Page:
Saturday, April 13, 2024

Global growth will be weak in 2023 before rebounding next year: IMF

The global economy is set to slow down this year before bouncing back in 2024, a senior official with the International Monetary Fund (IMF) has said, citing China’s sudden re-opening following the end of its “zero-COVID” policy, and a mild winter, in Europe as factors.

The IMF estimates growth at 2.9 per cent this year, falling from 3.4 per cent in 2022 and reaching 3.1 per cent in 2024.

This represents a slight adjustment, 0.2 percentage points, from its World Economic Outlook (WEO) forecast in October.

“Growth will remain weak by historical standards, as the fight against inflation and Russia’s war in Ukraine weigh on activity,” said Pierre-Olivier Gourinchas, the Fund’s Chief Economist, in projections published on Monday.

He added that this outlook “could represent a turning point, with growth bottoming out and inflation declining.”

Economic growth proved surprisingly resilient in the third quarter of 2022, the IMF said.

The period was characterized by strong labour markets, robust household consumption and business investment, as well as better-than-expected adaptation to the energy crisis in Europe.

Inflation also improved, though core inflation, which excludes volatile energy and food prices, has yet to peak in many countries.

China’s re-opening paves the path for a rapid rebound in activity, while global financial conditions have improved as inflation pressures reduce.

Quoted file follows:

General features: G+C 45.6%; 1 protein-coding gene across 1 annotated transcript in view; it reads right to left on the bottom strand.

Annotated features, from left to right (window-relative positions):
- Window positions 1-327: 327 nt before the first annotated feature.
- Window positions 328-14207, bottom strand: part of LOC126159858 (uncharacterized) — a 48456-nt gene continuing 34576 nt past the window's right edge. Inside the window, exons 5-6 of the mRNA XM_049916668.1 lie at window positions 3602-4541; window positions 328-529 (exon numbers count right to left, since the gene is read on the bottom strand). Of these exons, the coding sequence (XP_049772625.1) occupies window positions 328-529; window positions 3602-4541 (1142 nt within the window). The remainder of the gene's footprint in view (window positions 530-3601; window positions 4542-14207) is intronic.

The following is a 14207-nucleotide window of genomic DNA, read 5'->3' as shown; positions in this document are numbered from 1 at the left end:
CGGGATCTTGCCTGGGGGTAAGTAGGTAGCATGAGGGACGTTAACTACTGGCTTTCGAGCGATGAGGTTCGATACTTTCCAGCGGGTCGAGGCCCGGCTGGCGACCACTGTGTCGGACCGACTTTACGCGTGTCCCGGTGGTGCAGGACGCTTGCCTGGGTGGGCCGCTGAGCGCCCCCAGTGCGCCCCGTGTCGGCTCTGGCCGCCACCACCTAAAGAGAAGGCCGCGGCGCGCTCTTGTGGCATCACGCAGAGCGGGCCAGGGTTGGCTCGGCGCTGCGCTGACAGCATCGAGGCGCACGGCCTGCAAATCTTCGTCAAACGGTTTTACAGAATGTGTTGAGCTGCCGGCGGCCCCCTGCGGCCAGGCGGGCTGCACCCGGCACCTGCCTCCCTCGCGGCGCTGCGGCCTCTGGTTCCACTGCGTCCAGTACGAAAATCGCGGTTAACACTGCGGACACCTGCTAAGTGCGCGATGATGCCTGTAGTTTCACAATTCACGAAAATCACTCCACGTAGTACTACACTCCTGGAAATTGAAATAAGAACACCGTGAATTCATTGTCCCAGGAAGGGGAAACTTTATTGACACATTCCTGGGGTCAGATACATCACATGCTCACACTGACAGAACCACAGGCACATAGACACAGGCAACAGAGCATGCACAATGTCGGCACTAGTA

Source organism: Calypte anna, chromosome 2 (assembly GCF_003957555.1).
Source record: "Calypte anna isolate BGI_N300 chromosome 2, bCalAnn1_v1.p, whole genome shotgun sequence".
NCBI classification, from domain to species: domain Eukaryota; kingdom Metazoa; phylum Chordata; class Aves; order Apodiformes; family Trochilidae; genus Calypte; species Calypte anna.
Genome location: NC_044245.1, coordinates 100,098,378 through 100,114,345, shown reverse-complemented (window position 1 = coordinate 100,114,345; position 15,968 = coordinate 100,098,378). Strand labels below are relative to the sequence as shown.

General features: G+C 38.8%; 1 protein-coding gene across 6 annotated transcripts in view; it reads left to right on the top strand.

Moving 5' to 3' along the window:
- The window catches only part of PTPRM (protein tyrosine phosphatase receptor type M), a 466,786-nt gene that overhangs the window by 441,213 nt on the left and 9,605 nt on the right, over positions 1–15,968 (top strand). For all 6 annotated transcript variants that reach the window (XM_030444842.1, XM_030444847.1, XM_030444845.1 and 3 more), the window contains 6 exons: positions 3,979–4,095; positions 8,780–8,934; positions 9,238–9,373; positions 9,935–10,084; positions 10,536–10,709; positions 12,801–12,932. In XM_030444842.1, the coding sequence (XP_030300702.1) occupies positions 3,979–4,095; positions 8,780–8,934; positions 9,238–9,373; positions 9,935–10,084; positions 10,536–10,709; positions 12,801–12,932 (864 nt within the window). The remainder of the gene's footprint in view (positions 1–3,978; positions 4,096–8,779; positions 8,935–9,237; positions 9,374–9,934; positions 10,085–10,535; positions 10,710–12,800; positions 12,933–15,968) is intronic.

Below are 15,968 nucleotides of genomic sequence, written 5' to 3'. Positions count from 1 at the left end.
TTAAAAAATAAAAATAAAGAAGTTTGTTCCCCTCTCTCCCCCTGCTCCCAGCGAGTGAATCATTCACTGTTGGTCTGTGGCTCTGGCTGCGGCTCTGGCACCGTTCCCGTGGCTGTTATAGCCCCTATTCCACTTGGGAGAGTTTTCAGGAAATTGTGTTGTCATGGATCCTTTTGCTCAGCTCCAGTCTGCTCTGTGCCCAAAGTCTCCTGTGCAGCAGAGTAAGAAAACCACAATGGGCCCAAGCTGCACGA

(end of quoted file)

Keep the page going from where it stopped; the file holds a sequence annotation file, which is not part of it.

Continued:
“This, and a weakening of the US dollar from its November high, provided some modest relief to emerging and developing countries,” said Mr. Gourinchas.

The slowdown will be more pronounced for their wealthier counterparts, as nine out of 10 advanced economies are likely to decelerate.

These countries should see a decline from 2.7 per cent last year to 1.2 per cent this year, and 1.4 per cent in 2024.

In the United States, growth will slow to 1.4 per cent in 2023 due to the impact of Federal Reserve interest-rate hikes on the economy.

Conditions in the Eurozone are more challenging despite signs of resilience to the energy crisis, a mild winter and generous fiscal support.

“With the European Central Bank tightening monetary policy, and a negative terms-of-trade shock – due to the increase in the price of its imported energy – we expect growth to bottom out at 0.7 per cent this year,” said Mr. Gourinchas.

Meanwhile, emerging market and developing markets are expected to see a modest rise in growth as they have already “bottomed out”, going from 4.0 per cent this year to 4.2 per cent in 2024.

China should see growth rebounding to 5.2 per cent this year, now the economy has re-opened following COVID-19 outbreaks and central government restrictions.

The country, together with India, will account for half of global growth this year, compared to just a tenth for the US and Euro area combined.

spot_img

Don't Miss

Related Articles